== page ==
To what extent will sustainable cryptoenergy consumption be sufficient?
En+ Group, the world’s largest producer of low carbon aluminum and the largest private sector hydroelectric power generator, has entered into its first cryptomede mining joint venture.
The new venture, called Bit+, will focus on creating facilities that support crypto mining with a low carbon footprint. En+ Group’s partner in Bit+ is the Russian company BitRiver, which provides hosting services and turnkey solutions for large-scale institutional mining operations.
BitRiver currently operates the largest data centre offering placement services for Bitcoin Mining (BTC) in Russia and offers similar services throughout the country and to CIS neighbours.
The first result of the Bit+ venture is the installation of a new facility near the existing BitRiver data centre in Bratsk, located in the Irkutsk region of the Russian Federation. The En+ Group has committed 10 MW of electricity to the facility, which is composed of modular crypto mining units and is already operational. The companies have plans to scale the plant’s capacity to around 40 MW.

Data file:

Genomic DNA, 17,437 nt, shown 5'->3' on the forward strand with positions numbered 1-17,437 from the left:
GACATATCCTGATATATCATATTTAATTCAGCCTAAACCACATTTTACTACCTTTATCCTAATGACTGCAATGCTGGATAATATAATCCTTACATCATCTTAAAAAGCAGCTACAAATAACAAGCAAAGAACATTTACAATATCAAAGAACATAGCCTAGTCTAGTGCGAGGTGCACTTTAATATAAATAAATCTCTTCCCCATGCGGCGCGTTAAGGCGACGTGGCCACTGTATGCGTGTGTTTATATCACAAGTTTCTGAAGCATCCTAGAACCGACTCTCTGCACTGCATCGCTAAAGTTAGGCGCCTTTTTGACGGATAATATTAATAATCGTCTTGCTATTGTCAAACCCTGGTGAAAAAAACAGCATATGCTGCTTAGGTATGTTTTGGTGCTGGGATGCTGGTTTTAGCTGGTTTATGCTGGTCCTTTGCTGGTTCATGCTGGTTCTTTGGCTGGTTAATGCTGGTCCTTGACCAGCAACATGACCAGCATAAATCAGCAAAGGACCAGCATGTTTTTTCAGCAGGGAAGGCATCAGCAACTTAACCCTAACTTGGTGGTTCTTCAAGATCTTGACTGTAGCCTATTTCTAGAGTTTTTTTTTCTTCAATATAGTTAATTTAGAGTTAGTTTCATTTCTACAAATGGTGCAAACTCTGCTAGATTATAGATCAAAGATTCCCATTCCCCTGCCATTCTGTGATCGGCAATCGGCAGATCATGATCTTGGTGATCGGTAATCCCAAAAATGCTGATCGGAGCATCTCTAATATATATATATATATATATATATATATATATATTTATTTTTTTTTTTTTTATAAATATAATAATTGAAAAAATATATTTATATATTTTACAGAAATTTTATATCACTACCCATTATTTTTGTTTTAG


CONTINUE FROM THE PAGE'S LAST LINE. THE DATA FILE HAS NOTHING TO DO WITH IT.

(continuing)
In its initial phase, the installation is composed of 14 modular units, each of them a shipping container converted from the same size to a full scale crypto mining data center. Each unit can accommodate up to 400 Bitmain S19 Pro miners.
In an official communiqué, the En + Group gave more information on the choice of the Irkutsk region and its apparent viability for low carbon solutions for cryptomite mining:
„Our energy assets in the [Irkutsk] region produce cheap, low-carbon electricity from renewable sources, and we can offer surplus energy to these partnerships. In addition, the low average annual temperature reduces the energy required by datacenters, making them more efficient and further minimizing their carbon footprint. ”
As published, high energy consumption remains a problem for the cryptomino sector, particularly for currencies such as Bitcoin, whose consensus algorithm is computationally intensive and therefore requires exceptionally high levels of energy to maintain.
Several energy experts have tried to reorient the energy debate around Bitcoin away from energy consumption. Instead, they focused on analyzing where this energy is produced and how it is generated, and argued that it is more important to ensure that less harmful choices are made at the power generation stage.
With financial and geopolitical actors now entering the final game of global climate policy, it remains to be seen to what extent making energy consumption in cryptomorphs greener, rather than aiming to reduce it, will be enough to make the sector truly sustainable.